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Jack London

  • Page ID
    185894
  • "To Build a Fire"

    Jack London

    Jack London, author of "To Build a Fire," was actually raised from infancy by his black foster mother and ex-slave.  He worked long hours in a factory in San Francisco and decided to become a writer to escape this lifestyle.  London was a strong supporter of women's rights and prohibition.  He was also a member of the Socialist Party of America.  London wrote from a socialist point of view which grew out of his life experience.  He is best known for his novels White Fang and Call of the Wild.

    London's "To Build a Fire" is a great example of Naturalism. If you are unsure what that is, refer back to Week 5 and look at the "Introduction to Realism" lesson.  It explores man's relationship with nature and how nature is more powerful than man.  The major conflict in the story is man vs. nature, and you will have to read the story to find out who wins.  As you read, notice the point-of-view the author uses.  London uses a third-person omniscient point-of-view, which means the narrator knows the thoughts and feelings of all of the characters in the story.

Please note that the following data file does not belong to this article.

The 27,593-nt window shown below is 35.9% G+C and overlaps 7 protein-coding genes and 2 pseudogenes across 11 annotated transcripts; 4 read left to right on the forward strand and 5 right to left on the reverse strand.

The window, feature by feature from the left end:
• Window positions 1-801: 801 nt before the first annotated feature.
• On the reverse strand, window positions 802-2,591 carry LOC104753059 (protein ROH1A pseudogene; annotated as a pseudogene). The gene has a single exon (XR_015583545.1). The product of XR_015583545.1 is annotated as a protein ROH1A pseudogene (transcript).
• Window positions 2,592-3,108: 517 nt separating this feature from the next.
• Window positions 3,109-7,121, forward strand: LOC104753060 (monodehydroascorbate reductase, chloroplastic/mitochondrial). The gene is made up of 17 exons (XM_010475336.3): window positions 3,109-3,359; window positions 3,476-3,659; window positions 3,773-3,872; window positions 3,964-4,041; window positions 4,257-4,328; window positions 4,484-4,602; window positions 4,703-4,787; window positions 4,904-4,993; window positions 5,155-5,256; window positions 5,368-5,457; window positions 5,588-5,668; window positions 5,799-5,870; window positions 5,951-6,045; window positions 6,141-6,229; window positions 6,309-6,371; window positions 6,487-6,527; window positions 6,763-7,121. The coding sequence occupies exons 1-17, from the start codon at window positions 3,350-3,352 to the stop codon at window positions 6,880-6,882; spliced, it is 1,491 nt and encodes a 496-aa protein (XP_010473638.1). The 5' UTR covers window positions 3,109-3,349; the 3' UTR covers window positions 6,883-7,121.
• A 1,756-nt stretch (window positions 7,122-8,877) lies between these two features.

You can find the text of the story here and an audio version here. As you read, try to take on the perspective of a Psychoanalytic critic. Picture the story as a dream to be analyzed. What does it say about the author? What does it reveal about the "hidden life" of the author? What can be revealed about the "secret life" of the characters? What do your reactions say about you?



    Check out the video below for a screen-adaptation of this famous short story.  It's old-school, but it's great!

     

    Works Cited
    Jack London  http://london.sonoma.edu/Writings/LostFace/fire.html  2 Sept 2012
    Gradesaver  http://www.gradesaver.com/to-build-a...y-guide/quiz1/ 2 Sept 2012
    Image source:  http://upload.wikimedia.org/wikipedi...kLondon02.jpeg